Dean’s Letter to Class of 1982: Livingston Grads ‘Beginning to Be a Factor in Society’
W. Robert Jenkins, dean of Livingston College, wrote the following letter to the Class of 1982, included in the college yearbook, The Rock: A Plateau for a New Beginning.
Dear Members of the Class of 1982:
Much has happened while you have been at Livingston College. As a result of organizational changes in the University, your college has gone from a point of relatively great autonomy to one which is highly limited in its freedom. These limits have been imposed by faculty who were not previously associated with the College but were primarily from Rutgers and Douglass Colleges, and by the Rutgers University Administration. If we are not careful, these decisions might do away with the differences which have made us special and will render us indistinguishable from the other New Brunswick units. As alumni of Rutgers University/Livingston College, you do have a hand in the decisions of tomorrow.
Other changes have also taken place which are not so ominous in portent. We now have so many applications for admission that we can pick and choose those students who best further the mission of the College. That is truly a desireable and happy situation for us. Another change which is highly likely is that we will at long last have a Student Center of our own and correct a serious error made by our early planners.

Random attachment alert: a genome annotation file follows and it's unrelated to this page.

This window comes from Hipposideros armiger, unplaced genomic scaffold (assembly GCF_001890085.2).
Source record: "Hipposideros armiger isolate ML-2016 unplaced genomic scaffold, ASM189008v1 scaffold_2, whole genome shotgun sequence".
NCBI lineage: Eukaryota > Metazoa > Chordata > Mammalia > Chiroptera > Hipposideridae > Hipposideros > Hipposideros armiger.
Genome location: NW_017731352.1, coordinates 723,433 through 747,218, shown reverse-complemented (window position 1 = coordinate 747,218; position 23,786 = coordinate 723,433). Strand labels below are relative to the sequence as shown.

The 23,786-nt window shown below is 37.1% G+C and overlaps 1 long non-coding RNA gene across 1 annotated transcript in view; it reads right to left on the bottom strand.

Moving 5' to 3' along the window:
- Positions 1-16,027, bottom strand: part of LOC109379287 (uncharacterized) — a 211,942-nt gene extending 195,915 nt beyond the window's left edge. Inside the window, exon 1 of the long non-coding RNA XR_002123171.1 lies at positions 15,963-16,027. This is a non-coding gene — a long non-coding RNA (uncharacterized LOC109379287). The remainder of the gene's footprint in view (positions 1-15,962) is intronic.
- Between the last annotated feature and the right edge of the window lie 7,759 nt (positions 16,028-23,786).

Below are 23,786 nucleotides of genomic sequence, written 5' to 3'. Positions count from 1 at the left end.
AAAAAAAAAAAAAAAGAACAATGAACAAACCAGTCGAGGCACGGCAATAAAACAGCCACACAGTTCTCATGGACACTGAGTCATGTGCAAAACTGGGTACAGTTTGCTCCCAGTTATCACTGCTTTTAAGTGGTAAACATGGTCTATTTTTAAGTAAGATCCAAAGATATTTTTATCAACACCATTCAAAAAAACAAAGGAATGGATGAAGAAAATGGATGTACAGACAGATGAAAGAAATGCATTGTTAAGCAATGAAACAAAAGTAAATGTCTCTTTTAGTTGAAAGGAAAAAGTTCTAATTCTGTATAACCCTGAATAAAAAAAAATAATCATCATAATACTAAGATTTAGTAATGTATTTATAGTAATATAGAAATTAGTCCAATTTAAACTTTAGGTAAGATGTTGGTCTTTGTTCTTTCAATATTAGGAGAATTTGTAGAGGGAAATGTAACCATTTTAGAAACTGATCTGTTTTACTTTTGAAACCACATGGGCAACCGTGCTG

Yet another major difference is now discernible, a difference to which you will contribute. Our graduates, more than 6000 of them in the past decade, are now beginning to be a factor in society. Almost everywhere I go, I run into a successful Livingston College alumnus who proudly speaks of her or his College and fondly reminisces about the good old days — even those that were not so good. I look forward to these chance meetings and to seeing all of you again.
Make no mistakes and no apologies, Livingston College has been a success. We are not as successful as many of us had dreamed, but I suppose that would be a truly rare occurrence. On the other hand, we are far more successful than many of our detractors thought we could ever be and more successful than many of them would ever admit. So little they know.
Now another class graduates and departs. It goes without saying that I wish you well; you are part of my dream. It is similarly unnecessary to caution you to remember your College; how could you possibly forget it? With your graduation, an era ends and another begins. With our spirit, determination and joint effort, our “reorganized” era can be as successful as the one just past.
So for now, farewell and Godspeed. Remember us well and return home when you can.
W. Robert Jenkins
Revised November 28, 2015